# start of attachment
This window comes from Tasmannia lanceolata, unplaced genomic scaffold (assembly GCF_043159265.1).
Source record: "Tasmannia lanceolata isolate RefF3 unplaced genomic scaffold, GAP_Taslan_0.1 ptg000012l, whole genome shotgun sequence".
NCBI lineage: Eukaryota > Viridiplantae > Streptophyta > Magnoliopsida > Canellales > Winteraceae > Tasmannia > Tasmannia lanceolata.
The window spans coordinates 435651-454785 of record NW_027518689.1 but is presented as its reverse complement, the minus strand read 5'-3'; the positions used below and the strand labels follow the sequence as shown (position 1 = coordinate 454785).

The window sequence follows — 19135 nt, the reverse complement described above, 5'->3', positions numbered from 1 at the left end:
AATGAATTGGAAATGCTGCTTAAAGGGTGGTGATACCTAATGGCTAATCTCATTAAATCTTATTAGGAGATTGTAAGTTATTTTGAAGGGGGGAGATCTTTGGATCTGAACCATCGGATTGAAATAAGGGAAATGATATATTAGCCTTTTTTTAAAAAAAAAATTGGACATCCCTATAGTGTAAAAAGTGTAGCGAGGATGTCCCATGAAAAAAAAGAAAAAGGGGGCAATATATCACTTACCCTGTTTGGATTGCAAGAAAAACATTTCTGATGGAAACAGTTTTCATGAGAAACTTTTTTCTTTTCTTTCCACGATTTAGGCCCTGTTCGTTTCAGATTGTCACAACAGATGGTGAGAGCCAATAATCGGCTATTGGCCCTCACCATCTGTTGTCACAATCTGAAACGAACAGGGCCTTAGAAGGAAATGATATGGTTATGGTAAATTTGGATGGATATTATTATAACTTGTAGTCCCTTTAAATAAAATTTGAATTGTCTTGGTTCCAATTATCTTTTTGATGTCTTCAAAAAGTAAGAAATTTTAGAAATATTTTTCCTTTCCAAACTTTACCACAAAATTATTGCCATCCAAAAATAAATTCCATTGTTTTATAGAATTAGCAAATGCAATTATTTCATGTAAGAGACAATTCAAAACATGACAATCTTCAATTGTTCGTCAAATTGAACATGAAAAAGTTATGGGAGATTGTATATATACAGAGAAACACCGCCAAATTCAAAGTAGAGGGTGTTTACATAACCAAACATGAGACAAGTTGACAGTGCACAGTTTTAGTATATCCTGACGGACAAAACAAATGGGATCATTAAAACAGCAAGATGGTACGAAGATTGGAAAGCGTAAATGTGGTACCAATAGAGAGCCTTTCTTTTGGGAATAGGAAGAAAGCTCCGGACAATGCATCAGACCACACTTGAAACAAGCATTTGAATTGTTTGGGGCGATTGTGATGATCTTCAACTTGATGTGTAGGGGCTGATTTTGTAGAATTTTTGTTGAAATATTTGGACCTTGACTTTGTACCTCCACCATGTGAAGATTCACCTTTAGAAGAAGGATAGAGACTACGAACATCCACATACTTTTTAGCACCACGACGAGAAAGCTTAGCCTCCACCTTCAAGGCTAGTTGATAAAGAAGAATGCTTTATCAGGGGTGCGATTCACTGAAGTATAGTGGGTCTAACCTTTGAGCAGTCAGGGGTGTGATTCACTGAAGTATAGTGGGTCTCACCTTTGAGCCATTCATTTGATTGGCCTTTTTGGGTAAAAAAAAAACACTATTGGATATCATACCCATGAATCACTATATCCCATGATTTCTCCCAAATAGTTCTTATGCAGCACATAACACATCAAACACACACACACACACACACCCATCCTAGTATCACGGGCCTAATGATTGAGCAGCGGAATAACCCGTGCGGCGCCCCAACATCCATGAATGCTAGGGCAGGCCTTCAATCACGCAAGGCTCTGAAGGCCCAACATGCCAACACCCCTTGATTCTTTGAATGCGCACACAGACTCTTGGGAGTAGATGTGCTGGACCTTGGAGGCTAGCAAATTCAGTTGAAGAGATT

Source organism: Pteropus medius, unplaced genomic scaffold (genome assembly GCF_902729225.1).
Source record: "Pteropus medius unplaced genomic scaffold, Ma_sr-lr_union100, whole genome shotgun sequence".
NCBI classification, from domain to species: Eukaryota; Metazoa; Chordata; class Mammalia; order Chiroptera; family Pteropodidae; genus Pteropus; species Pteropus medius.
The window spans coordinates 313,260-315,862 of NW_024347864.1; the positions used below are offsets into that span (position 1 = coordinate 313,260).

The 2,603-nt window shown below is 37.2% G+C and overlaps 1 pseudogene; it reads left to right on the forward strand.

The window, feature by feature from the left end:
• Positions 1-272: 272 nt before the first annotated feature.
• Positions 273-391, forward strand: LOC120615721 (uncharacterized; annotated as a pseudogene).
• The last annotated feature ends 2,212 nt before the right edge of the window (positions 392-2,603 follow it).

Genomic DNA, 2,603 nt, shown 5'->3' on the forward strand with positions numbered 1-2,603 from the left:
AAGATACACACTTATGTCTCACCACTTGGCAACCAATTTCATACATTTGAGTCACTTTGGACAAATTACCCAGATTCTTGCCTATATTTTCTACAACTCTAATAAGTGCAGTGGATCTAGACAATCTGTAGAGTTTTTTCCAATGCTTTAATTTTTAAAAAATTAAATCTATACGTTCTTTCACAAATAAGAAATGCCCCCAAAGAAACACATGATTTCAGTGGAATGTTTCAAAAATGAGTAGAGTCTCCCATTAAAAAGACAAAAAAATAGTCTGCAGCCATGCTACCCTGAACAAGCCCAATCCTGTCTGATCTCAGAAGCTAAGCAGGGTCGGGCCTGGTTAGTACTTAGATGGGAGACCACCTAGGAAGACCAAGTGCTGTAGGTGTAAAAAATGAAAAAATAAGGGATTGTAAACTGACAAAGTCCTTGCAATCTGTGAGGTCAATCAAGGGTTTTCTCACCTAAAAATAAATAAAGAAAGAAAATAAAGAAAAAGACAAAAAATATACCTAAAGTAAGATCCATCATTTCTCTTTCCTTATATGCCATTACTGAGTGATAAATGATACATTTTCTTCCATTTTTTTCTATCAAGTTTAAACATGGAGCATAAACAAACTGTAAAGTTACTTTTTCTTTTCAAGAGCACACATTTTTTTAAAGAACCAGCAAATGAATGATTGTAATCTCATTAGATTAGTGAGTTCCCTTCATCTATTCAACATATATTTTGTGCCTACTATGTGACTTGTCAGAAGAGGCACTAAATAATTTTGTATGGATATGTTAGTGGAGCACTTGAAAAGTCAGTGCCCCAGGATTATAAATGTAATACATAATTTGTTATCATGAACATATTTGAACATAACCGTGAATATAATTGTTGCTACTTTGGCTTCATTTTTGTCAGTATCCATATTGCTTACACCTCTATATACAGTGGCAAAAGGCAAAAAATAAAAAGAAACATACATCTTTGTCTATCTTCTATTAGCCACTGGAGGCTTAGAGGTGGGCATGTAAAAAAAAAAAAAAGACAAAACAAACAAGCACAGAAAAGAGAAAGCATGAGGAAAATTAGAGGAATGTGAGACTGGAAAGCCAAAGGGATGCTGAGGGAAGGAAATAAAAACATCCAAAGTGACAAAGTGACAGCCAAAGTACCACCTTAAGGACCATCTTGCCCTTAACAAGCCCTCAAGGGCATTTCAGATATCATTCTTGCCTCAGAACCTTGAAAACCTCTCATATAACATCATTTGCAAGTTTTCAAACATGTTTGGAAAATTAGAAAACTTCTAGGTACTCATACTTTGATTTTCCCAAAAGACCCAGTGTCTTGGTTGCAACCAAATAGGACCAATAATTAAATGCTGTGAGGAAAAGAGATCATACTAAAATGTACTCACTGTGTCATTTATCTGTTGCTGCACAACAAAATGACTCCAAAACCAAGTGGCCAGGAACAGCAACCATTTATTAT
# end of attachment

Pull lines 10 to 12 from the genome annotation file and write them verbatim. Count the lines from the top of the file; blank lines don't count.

The window spans coordinates 313,260-315,862 of NW_024347864.1; the positions used below are offsets into that span (position 1 = coordinate 313,260).

The 2,603-nt window shown below is 37.2% G+C and overlaps 1 pseudogene; it reads left to right on the forward strand.

The window, feature by feature from the left end: